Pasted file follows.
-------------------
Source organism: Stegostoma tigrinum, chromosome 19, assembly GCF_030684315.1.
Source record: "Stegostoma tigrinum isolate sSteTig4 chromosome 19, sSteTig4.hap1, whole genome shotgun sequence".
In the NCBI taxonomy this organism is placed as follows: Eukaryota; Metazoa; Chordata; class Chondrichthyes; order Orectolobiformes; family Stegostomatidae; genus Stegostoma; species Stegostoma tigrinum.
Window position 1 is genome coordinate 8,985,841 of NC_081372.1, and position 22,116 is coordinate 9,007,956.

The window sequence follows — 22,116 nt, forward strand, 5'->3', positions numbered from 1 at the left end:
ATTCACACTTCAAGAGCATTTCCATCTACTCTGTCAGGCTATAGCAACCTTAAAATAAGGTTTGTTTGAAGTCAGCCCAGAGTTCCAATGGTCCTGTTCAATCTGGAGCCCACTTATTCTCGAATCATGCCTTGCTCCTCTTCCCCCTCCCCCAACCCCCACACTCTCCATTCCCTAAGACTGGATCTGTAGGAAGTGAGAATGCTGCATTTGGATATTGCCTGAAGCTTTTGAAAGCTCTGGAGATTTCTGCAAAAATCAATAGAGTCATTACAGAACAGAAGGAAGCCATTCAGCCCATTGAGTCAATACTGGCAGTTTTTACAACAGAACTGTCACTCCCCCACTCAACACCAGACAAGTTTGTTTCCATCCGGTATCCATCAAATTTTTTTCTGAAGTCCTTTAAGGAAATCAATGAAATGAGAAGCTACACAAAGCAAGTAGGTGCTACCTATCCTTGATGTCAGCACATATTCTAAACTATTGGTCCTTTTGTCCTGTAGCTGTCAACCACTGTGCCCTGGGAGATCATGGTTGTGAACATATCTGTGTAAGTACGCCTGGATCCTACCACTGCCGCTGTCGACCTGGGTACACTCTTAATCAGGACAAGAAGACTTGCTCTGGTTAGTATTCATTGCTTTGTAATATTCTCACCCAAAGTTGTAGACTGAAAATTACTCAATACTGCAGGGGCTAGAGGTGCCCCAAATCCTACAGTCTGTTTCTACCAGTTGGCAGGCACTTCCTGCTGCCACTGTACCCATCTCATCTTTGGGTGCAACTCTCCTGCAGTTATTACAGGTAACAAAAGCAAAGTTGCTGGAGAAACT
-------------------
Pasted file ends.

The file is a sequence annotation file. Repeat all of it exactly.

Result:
Source organism: Stegostoma tigrinum, chromosome 19, assembly GCF_030684315.1.
Source record: "Stegostoma tigrinum isolate sSteTig4 chromosome 19, sSteTig4.hap1, whole genome shotgun sequence".
In the NCBI taxonomy this organism is placed as follows: Eukaryota; Metazoa; Chordata; class Chondrichthyes; order Orectolobiformes; family Stegostomatidae; genus Stegostoma; species Stegostoma tigrinum.
Window position 1 is genome coordinate 8,985,841 of NC_081372.1, and position 22,116 is coordinate 9,007,956.

The window sequence follows — 22,116 nt, forward strand, 5'->3', positions numbered from 1 at the left end:
ATTCACACTTCAAGAGCATTTCCATCTACTCTGTCAGGCTATAGCAACCTTAAAATAAGGTTTGTTTGAAGTCAGCCCAGAGTTCCAATGGTCCTGTTCAATCTGGAGCCCACTTATTCTCGAATCATGCCTTGCTCCTCTTCCCCCTCCCCCAACCCCCACACTCTCCATTCCCTAAGACTGGATCTGTAGGAAGTGAGAATGCTGCATTTGGATATTGCCTGAAGCTTTTGAAAGCTCTGGAGATTTCTGCAAAAATCAATAGAGTCATTACAGAACAGAAGGAAGCCATTCAGCCCATTGAGTCAATACTGGCAGTTTTTACAACAGAACTGTCACTCCCCCACTCAACACCAGACAAGTTTGTTTCCATCCGGTATCCATCAAATTTTTTTCTGAAGTCCTTTAAGGAAATCAATGAAATGAGAAGCTACACAAAGCAAGTAGGTGCTACCTATCCTTGATGTCAGCACATATTCTAAACTATTGGTCCTTTTGTCCTGTAGCTGTCAACCACTGTGCCCTGGGAGATCATGGTTGTGAACATATCTGTGTAAGTACGCCTGGATCCTACCACTGCCGCTGTCGACCTGGGTACACTCTTAATCAGGACAAGAAGACTTGCTCTGGTTAGTATTCATTGCTTTGTAATATTCTCACCCAAAGTTGTAGACTGAAAATTACTCAATACTGCAGGGGCTAGAGGTGCCCCAAATCCTACAGTCTGTTTCTACCAGTTGGCAGGCACTTCCTGCTGCCACTGTACCCATCTCATCTTTGGGTGCAACTCTCCTGCAGTTATTACAGGTAACAAAAGCAAAGTTGCTGGAGAAACT